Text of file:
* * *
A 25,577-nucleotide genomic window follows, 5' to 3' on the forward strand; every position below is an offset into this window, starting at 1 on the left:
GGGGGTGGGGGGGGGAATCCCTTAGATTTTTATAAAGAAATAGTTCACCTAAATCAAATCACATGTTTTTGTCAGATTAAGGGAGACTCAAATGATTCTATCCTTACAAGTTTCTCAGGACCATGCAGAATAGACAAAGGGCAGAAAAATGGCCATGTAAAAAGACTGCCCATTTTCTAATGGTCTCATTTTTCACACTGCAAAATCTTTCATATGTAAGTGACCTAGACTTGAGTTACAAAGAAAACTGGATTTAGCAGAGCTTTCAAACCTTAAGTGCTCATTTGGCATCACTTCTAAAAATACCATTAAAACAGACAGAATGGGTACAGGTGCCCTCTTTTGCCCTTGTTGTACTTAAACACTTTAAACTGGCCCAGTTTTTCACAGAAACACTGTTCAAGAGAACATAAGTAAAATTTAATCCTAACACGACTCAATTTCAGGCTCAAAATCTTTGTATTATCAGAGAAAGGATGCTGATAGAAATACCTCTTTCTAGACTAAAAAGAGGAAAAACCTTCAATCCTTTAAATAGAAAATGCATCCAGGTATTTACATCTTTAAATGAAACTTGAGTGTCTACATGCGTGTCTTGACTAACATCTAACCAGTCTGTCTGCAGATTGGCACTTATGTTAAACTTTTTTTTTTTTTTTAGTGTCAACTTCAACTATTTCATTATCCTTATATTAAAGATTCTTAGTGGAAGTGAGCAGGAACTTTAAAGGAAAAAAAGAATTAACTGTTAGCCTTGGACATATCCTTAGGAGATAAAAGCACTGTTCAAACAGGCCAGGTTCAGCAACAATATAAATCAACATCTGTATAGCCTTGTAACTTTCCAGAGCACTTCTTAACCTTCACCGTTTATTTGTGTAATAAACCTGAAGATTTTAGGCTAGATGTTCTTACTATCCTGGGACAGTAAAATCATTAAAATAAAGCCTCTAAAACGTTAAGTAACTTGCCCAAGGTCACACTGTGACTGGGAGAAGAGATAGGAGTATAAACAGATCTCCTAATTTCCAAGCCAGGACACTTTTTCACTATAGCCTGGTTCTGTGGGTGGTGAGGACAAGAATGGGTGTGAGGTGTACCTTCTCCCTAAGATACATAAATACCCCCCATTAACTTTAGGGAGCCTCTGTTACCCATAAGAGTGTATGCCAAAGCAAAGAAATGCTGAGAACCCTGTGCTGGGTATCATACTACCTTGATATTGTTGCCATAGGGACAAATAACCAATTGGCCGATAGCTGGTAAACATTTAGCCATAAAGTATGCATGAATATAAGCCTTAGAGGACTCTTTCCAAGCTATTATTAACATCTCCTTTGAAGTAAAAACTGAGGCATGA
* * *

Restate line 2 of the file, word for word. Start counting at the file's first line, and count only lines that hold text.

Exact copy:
GGGGGTGGGGGGGGGAATCCCTTAGATTTTTATAAAGAAATAGTTCACCTAAATCAAATCACATGTTTTTGTCAGATTAAGGGAGACTCAAATGATTCTATCCTTACAAGTTTCTCAGGACCATGCAGAATAGACAAAGGGCAGAAAAATGGCCATGTAAAAAGACTGCCCATTTTCTAATGGTCTCATTTTTCACACTGCAAAATCTTTCATATGTAAGTGACCTAGACTTGAGTTACAAAGAAAACTGGATTTAGCAGAGCTTTCAAACCTTAAGTGCTCATTTGGCATCACTTCTAAAAATACCATTAAAACAGACAGAATGGGTACAGGTGCCCTCTTTTGCCCTTGTTGTACTTAAACACTTTAAACTGGCCCAGTTTTTCACAGAAACACTGTTCAAGAGAACATAAGTAAAATTTAATCCTAACACGACTCAATTTCAGGCTCAAAATCTTTGTATTATCAGAGAAAGGATGCTGATAGAAATACCTCTTTCTAGACTAAAAAGAGGAAAAACCTTCAATCCTTTAAATAGAAAATGCATCCAGGTATTTACATCTTTAAATGAAACTTGAGTGTCTACATGCGTGTCTTGACTAACATCTAACCAGTCTGTCTGCAGATTGGCACTTATGTTAAACTTTTTTTTTTTTTTTAGTGTCAACTTCAACTATTTCATTATCCTTATATTAAAGATTCTTAGTGGAAGTGAGCAGGAACTTTAAAGGAAAAAAAGAATTAACTGTTAGCCTTGGACATATCCTTAGGAGATAAAAGCACTGTTCAAACAGGCCAGGTTCAGCAACAATATAAATCAACATCTGTATAGCCTTGTAACTTTCCAGAGCACTTCTTAACCTTCACCGTTTATTTGTGTAATAAACCTGAAGATTTTAGGCTAGATGTTCTTACTATCCTGGGACAGTAAAATCATTAAAATAAAGCCTCTAAAACGTTAAGTAACTTGCCCAAGGTCACACTGTGACTGGGAGAAGAGATAGGAGTATAAACAGATCTCCTAATTTCCAAGCCAGGACACTTTTTCACTATAGCCTGGTTCTGTGGGTGGTGAGGACAAGAATGGGTGTGAGGTGTACCTTCTCCCTAAGATACATAAATACCCCCCATTAACTTTAGGGAGCCTCTGTTACCCATAAGAGTGTATGCCAAAGCAAAGAAATGCTGAGAACCCTGTGCTGGGTATCATACTACCTTGATATTGTTGCCATAGGGACAAATAACCAATTGGCCGATAGCTGGTAAACATTTAGCCATAAAGTATGCATGAATATAAGCCTTAGAGGACTCTTTCCAAGCTATTATTAACATCTCCTTTGAAGTAAAAACTGAGGCATGA